With Lola Olufemi (feminist who thinks sex is a construct), Scott Branson (‘transfemme anarchist writer’) and PhD student Reed Puc (thesis on Spiderman, policing and abolition). In other words, la creme de la crap …
The blurby bit
Abolition for Liberation
The call for abolition is growing, also in the UK. What are the roots of the abolition demand and what are the factors causing it to grow louder? Would abolition leave a gap or should we build ‘alternatives’, or do alternatives already exist and should we expand them, scale them up? What is to be abolished and why? How about family, gender and property for instance? What can we learn from the ‘original’ abolitionists and others who already live, relate and imagine life differently?
The Centre for Law & Social Change is excited to host this roundtable with speakers Lola Olufemi(organiser, researcher and author of Feminism, Interrupted: Disrupting Power and Experiments in Imagining Otherwise), Scott Branson (artist, podcast host and author of Practical Anarchism: A Guide for Daily Life and co-editor of Surviving the Future: Abolitionist Queer Strategies) and Reed Puc (currently writing their PhD thesis at City on Spiderman, policing and abolition). The conversation will be chaired by Natasha Mutch-Vidal of the Centre for Institutional Equity and Inclusion.
This event is brought to you by the Centre for Law & Social Change, in collaboration with the Centre for Institutional Equity and Inclusion at City, University of London. It forms part of the Centre for Law & Social Change event series and City’s LGBTQI History Month events.From Eventbrite’s website
Major clown alert
Let’s bear in mind throughout please that this was a discussion about ‘abolition’ held in a university law school. Generally-speaking abolitionists seek the destruction of the police, prison and all forms of organised justice. Prisons and the police might well need reform but anyone who thinks they can be abolished has lost all contact with reality and is essentially agitating for anarchy or marxism. Remember abolitionists have zero to say on how they would deal with the most dangerous sadistic confirmed criminals. And ultimately if you’re not going to lock them up, we’re going to have to kill them.
Look into the darkness of your mind
The conference started proper by closing our eyes and looking into darkness of our minds to supposedly create a moment of visualisation we could return to later. This was suggested by the moderator of the event, Natasha Mutch-Vidal, a complete numbskull, who behaved throughout with unparalleled precocity. Her role at City University is as ‘Senior Equality Diversity Inclusion Officer (Race Equality)’, which is really just a way of saying she does nothing all day long and gets paid for it.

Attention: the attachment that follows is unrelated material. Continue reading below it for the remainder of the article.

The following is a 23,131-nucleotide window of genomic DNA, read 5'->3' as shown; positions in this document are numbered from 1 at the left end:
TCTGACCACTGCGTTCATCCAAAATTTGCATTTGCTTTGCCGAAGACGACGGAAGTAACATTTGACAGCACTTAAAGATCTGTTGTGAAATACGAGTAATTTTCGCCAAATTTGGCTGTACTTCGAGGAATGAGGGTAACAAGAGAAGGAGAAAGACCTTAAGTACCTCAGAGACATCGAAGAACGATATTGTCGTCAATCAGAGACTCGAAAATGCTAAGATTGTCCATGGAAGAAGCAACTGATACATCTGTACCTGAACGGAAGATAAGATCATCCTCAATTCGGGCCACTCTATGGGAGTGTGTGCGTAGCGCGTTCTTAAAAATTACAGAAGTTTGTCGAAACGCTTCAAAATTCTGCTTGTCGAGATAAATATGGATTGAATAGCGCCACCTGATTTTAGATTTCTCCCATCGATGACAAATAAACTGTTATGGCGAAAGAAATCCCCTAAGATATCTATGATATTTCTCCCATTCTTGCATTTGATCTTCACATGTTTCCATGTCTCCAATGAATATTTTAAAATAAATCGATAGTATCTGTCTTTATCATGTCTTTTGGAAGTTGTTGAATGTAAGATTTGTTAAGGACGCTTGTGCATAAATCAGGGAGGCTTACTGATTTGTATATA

The discussion was guided by open facile questions illustrated by a powerpoint on screen behind them, the first slide being:
What does abolition feel like in the body?
Not-Mutch-Brains began with the tautology: ‘What does your body feel like when you think about abolition and what does it mean to you in a somatic sense?’
Lola Olufemi told us that it made her think of the body and landscapes (‘landscapes’ turns out to be key term) and admitted it was really communism, but sensibly avoided answering how it made her feel in her body.
Scott Branson (the male-presenting ‘trans femme’) explained how he fantasised that the pain in his hip could be overcome by a superpower: trans was the embodiment of change and a metaphor for abolition.
Abolition also alerted Reed Puc to the pain in her body and wondered what would happen if people truly listed to their body’s needs, which is ironic when Puc is clearly using anabolic steroids.
As the panellists wibbled, the moderator, Not-Mutch-Brains scribbled away furiously, and liked the phrase ‘pain in body’ (as if there might be some other place one might experience it) and the superpower simile given by Branson.
For the second time in less than fifteen minutes, she invited us to pause to think about the pain in our bodies in silence. It was only twenty seconds but felt so much longer.
We are already abolitionists.
Not-Mutch-Brains told us we were already ‘generating that vibration and that frequency that is needed to invoke abolition’. She asked the panel to talk about the last thing they abolished in their personal lives, as part of abolitionist practice, and what they would like to abolish personally.
What do we need to abolish?
Puc, whose PhD is on Spiderman, talked about landscapes, and in particular that she always had to work against the oppression of White Supremacy (looked white to me) and offered the example of a wine bar appearing in her neighbourhood.
Branson, conjuring up the image of people in cages, wanted to abolish everything. Which is a strange take from a man who sat masked throughout the event, suggesting he was quite comfortable with compliance when it suited. Branson told us that he wanted all institutions to go – the police, prisons, national government, gender and capitalism. We should refuse the roles imposed on us, including the ways we were expected to act in the street (?), the workplace and the classroom. When Branson evaluates his own students he tries not to impose hierarchy (I bet he does, creep).
Professional feminist Olufemi reflected that ‘we are already abolitionists’ but admitted that there was ‘mass consent’ for prisons to exist. She is also doing a PhD at the moment and had been committing herself more to ‘disorder’ and that ‘disorder might make sure our needs are met’. Not-Mutch-Brains liked that and thought that having ‘complete disorder’ would help keep us on our toes.
Abolish what, exactly?
Branson: Start with abolishing prisons and the police. We live in a carceral world and it allows carceral logic to rule. If you get rid of the police, you also destroy the state. Family is like a mini state. And also: